PESHAWAR: Speakers at a seminar titled ‘Ghani Khan in women’s perspective’ described poet-philosopher Ghani Khan as saviour of women rights. They said that Khan Baba had attributed his maiden collection of poetry ‘Da Punjrey Chighar’ to his own his wife Begum Roshan, an accomplished artist herself. They said that Khan Baba’s popular poem zama moray (my mother) was not just for his mother but his objective was glorification of woman as a human being.

The seminar was arranged by social activist and educator Azra Nafees Yousafzai at the Institute of Management Sciences, Hayatabad, on Friday. Sponsored by Strengthening Participatory Organisation, the speakers stressed the need for exploring and understanding of Ghani Khan’s writings and paintings in its true light as he was a staunch protector of women’s rights. He advocated their rights in his poetry. He used to say ‘woman’ was the crown of God’s creation and therefore, women must be given a supreme status, they maintained.

Prof Dr Salma Shaheen, poet and director of Pashto Academy of the University of Peshawar, while addressing the gathering as chief guest said that Ghani Khan was born in an environment where his legendary father Bacha Khan for the first time had struggled for introducing a special clause in the Act 1935 for giving the right to inheritance to Pakhtun women, where woman was adored and respected and where ‘women’s empowerment’ was call of the day. She said Khan Baba’s writings were sprinkled with his praise for women. His poems on mother, a nurse and other family members are reflective of his poetic tribute that he had in his mind for women, she observed.

Gulalai Ismail, a social activist affiliated with ‘Aware Girls’, said that Ghani Khan was the first literary figure who had challenged the status quo of an ignorant mullah and his narrow interpretation of religion usurping rights of women. She said Baba’s poetry could be used as a strong voice for raising Pakhtun women’s issues. “If I or any other woman in a typical Pakhtun society stands up for her rights, a biased mullah will issue verdict against her, but if a couplet from Khan’s poetry is quoted on the issue, it will be readily accepted because he was the one who had unveiled the real character of such religious bigotry in his verses,” she added.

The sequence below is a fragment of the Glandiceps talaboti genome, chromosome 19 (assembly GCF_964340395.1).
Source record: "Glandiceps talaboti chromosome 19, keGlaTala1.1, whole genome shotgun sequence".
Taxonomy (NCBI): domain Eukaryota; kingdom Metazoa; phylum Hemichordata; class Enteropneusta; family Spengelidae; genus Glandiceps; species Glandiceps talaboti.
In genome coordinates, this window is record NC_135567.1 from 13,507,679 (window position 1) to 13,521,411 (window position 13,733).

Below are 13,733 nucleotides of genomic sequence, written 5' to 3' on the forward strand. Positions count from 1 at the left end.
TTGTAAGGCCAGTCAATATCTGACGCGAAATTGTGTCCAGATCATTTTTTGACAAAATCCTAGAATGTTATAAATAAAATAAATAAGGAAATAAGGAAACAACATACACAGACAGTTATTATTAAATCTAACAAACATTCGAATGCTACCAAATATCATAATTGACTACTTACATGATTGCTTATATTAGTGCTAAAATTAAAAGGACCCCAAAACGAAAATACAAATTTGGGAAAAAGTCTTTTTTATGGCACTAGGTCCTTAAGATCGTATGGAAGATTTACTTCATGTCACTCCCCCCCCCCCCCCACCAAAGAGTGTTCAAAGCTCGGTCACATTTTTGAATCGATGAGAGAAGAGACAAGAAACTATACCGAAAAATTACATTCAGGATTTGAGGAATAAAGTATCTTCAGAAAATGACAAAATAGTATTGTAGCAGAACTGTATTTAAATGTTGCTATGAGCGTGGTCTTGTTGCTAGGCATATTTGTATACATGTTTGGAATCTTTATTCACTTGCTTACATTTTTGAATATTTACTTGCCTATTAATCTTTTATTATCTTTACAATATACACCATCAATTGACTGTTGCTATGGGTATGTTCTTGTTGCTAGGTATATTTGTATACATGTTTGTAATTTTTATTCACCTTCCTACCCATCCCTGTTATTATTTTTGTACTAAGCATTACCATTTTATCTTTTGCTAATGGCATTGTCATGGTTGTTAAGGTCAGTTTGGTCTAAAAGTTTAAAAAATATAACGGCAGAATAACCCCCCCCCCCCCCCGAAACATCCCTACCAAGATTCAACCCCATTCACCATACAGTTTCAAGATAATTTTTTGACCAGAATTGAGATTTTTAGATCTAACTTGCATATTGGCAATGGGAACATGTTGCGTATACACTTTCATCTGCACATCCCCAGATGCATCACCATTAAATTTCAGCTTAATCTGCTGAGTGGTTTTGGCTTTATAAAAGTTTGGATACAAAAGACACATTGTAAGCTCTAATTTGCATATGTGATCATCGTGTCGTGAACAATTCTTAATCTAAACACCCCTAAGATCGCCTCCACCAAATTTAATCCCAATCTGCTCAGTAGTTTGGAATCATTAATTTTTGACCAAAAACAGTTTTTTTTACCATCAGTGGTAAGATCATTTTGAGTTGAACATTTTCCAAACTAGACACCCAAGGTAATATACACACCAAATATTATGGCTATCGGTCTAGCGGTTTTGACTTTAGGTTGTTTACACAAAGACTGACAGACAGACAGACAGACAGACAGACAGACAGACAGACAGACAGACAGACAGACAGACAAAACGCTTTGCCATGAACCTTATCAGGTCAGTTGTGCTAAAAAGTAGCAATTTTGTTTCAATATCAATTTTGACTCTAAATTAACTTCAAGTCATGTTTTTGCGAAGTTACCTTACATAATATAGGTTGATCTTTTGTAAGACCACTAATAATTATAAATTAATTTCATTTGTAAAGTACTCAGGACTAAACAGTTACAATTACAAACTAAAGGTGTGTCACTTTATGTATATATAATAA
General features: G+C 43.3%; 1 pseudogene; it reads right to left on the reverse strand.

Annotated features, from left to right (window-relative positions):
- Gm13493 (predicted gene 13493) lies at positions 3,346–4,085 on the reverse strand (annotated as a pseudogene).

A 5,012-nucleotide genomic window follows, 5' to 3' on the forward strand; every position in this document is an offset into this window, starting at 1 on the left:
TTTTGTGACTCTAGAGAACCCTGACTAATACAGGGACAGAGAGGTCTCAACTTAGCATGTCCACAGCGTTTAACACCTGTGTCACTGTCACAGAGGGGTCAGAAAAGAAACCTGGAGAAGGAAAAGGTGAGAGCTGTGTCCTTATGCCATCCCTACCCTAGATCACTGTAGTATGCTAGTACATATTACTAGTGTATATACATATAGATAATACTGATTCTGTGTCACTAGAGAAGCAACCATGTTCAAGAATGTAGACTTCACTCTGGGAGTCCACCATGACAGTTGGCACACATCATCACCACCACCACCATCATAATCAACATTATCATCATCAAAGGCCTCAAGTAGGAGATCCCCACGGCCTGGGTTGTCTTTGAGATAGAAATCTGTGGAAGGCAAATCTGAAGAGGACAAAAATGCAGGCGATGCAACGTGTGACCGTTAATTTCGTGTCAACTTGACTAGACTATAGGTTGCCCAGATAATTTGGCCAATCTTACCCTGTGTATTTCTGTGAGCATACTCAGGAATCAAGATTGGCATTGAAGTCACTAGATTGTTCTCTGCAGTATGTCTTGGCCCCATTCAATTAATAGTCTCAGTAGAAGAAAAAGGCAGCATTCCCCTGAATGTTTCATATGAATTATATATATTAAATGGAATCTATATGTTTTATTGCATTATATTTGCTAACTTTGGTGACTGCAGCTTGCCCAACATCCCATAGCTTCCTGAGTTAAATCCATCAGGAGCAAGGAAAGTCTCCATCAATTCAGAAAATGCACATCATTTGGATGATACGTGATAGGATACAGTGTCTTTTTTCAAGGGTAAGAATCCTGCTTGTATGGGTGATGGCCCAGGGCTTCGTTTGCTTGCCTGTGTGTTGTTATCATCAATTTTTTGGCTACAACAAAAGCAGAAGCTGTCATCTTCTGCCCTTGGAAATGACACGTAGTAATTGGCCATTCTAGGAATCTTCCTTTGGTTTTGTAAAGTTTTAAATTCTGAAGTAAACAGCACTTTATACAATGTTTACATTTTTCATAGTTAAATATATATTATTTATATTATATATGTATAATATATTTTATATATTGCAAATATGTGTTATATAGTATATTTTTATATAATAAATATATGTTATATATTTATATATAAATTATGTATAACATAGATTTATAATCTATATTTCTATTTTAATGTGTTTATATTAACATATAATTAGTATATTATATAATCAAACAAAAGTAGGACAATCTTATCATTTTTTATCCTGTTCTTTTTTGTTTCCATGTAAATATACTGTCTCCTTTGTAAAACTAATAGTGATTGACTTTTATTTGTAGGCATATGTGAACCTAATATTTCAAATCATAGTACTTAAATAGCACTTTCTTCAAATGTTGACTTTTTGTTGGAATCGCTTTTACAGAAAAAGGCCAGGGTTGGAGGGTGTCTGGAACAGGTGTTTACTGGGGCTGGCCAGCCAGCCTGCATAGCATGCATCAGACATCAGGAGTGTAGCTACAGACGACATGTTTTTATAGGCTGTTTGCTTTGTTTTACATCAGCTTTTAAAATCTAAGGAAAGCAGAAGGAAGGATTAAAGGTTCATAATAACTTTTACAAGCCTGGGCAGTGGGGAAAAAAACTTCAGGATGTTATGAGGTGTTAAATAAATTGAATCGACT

Laiba Yousafzai, a journalist, said that Khan Baba was a liberal intellectual who wanted a Pakhtun woman being enlightened and socially empowered. She said Pakhtun women were being exploited at different pretexts. Unfortunately, Pakhtuns were themselves responsible for not giving her due rights enshrined in the Constitution.

Mastoora Jan, an Afghan woman activist and educationist, said that she was the first woman to have opened an educational institute for Afghan refugees. “My source of inspiration was no one but Ghani Khan Baba. I drew inspiration from Khan Baba’s poetic thoughts,” she argued.

Prof Naureen Nasir, a research fellow teaching at the Political Science Department of UoP, said that Ghani Khan was the ambassador of peace and love adding that his concept of a woman’s beauty was far superior to an ordinary person. She said Khan Baba’s organisation ‘Zalmey Pakhtun’ was inspired by Ahmad Shah Baba and Sher Shah Suri because they were the best planners.

A Canada-based young girl Yasmeen said that Ghani Khan was a secular mystic who wanted to interpret and appreciate the role of Pakhtun women in a different perspective. He had satirised Pakhtun nation’s follies regarding their culture and traditions. TV artiste Shamza Haleem told the participants that Khan Baba had raised voice for Pakhtun women’s rights in a time when no one could dare.

Shafiq Gigyani, a young student, ran a video shedding light on Khan Baba’s life and political struggle and garnered a thundering applause from audience. An audio message of renowned singer Sardar Ali Takkar based in US was also presented in which he dwelt on his association with the poet-philosopher. He said he was the one who had popularised his romantic poetry. “Ghani Khan told me one day that I was responsible for popularising his poetry otherwise his own people had long forgotten him,” Mr Takkar recalled. The seminar was followed by an exhibition of portraits of Ghani Khan in which nine young artists Brekhana Shehzad, Hamdullah Arbab, Shahid Takor, Abdul Sattar, Zafar, Azra Nafees Yousafzai, Taj, Amail, and Sailab participated. Earlier, Azra Nafees in her opening remarks said that from Malala of Maiwand to Malala Yousafzai of Swat, Pakhtun women had been neglected in every field of life, saying that time had come when voice of Pakhtun women could not be choked any longer.

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